Secretary of State for Transport v Curzon Park Limited and others (SC/2021/0120)

Birmingham City scaled

The Supreme Court this week heard over two days the appeal of the Secretary of State for Transport arising from the acquisition of land interests in Birmingham for the delivery of the new HS2 railway terminus. The Respondents were the four affected land owners. The specific issue concerns whether in determining a Certificate of Alternative Appropriate Development (“CAAD”) in relation to a particular site the decision-maker may take into account the development of the other adjoining sites where that development is proposed as appropriate alternative development in other CAAD applications or decisions arising from the HS2 scheme.  CAADs have been applied for in relation to each site. The Court of Appeal concluded that the decision-maker could not. The appeal involves detailed consideration of the scope and effect of the ‘Cancellation Assumption’ contained within section 14 of the Land Compensation Act 1961 – for the first time since the legislation was amended by the Localism Act 2011.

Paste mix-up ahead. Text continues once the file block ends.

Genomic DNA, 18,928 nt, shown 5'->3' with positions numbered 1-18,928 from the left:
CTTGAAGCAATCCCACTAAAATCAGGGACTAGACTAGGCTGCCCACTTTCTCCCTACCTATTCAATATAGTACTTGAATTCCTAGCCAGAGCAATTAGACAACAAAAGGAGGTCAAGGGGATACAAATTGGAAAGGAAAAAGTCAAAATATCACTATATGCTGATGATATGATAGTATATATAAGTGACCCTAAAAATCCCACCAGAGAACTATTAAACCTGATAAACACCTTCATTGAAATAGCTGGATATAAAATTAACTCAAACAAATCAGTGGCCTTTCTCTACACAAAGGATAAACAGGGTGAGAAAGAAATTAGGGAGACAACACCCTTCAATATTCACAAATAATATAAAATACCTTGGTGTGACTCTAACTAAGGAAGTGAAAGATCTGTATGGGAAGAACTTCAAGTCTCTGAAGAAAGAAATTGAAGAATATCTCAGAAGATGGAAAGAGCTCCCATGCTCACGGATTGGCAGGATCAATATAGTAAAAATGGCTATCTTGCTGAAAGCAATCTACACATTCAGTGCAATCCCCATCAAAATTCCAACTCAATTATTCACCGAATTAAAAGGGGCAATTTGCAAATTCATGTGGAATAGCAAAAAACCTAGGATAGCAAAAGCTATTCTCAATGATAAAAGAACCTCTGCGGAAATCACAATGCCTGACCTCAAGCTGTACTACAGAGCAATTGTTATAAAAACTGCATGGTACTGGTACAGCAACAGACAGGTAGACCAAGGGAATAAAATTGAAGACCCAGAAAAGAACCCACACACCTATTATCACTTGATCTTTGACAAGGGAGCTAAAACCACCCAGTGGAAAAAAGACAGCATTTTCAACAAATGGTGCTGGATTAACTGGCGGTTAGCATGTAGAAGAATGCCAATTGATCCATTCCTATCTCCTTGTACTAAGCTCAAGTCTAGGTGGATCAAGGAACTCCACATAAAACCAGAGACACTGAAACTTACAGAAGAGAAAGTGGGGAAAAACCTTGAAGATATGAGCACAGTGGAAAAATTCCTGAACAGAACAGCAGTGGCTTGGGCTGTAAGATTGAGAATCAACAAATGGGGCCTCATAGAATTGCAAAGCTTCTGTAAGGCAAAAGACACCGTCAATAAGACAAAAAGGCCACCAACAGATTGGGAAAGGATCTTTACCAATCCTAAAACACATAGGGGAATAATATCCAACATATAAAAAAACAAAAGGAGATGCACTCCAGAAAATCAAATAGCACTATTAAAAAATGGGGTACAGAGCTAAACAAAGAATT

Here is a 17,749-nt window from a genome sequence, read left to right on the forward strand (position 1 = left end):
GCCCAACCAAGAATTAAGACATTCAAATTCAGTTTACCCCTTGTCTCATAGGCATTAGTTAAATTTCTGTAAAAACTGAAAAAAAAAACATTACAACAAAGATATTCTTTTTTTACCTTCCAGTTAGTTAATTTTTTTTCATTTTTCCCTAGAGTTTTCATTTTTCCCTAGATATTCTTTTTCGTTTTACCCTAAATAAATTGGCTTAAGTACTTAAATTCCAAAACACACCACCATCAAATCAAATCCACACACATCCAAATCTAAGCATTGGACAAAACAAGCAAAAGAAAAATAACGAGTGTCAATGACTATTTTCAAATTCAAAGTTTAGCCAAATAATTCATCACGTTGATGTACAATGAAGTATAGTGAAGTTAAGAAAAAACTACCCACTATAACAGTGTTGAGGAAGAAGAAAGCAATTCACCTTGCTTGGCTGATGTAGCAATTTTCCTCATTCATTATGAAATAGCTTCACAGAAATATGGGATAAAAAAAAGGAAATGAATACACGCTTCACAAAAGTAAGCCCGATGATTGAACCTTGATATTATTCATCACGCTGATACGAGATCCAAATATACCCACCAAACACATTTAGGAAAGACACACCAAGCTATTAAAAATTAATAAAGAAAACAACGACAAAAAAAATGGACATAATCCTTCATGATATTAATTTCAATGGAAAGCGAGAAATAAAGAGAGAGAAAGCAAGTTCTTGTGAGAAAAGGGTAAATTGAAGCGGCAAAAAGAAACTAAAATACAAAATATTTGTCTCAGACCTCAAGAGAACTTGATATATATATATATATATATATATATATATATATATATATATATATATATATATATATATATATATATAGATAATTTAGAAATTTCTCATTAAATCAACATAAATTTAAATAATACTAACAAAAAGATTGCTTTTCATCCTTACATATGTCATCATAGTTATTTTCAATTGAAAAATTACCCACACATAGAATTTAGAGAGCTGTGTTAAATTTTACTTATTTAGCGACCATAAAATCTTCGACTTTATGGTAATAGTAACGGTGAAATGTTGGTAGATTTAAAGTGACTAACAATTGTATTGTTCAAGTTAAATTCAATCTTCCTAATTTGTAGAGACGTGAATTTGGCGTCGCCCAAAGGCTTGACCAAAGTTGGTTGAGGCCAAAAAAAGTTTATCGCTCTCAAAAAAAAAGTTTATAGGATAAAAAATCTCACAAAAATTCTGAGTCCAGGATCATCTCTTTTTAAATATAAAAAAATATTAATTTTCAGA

The Secretary of State for Transport was represented by Timothy Corner KC and Guy Williams KC, instructed by DLA Piper LLP.

David Elvin KC and Richard Moules represented the Second Respondent (Quintain City Park Gate Birmingham Limited), instructed by Bryan Cave Leighton Paisner LLP, and the Third Respondent (The Eastside Partnership Nominee Company Limited), instructed by Ashurst LLP.

The Supreme Court's page covering this case may be accessed here.

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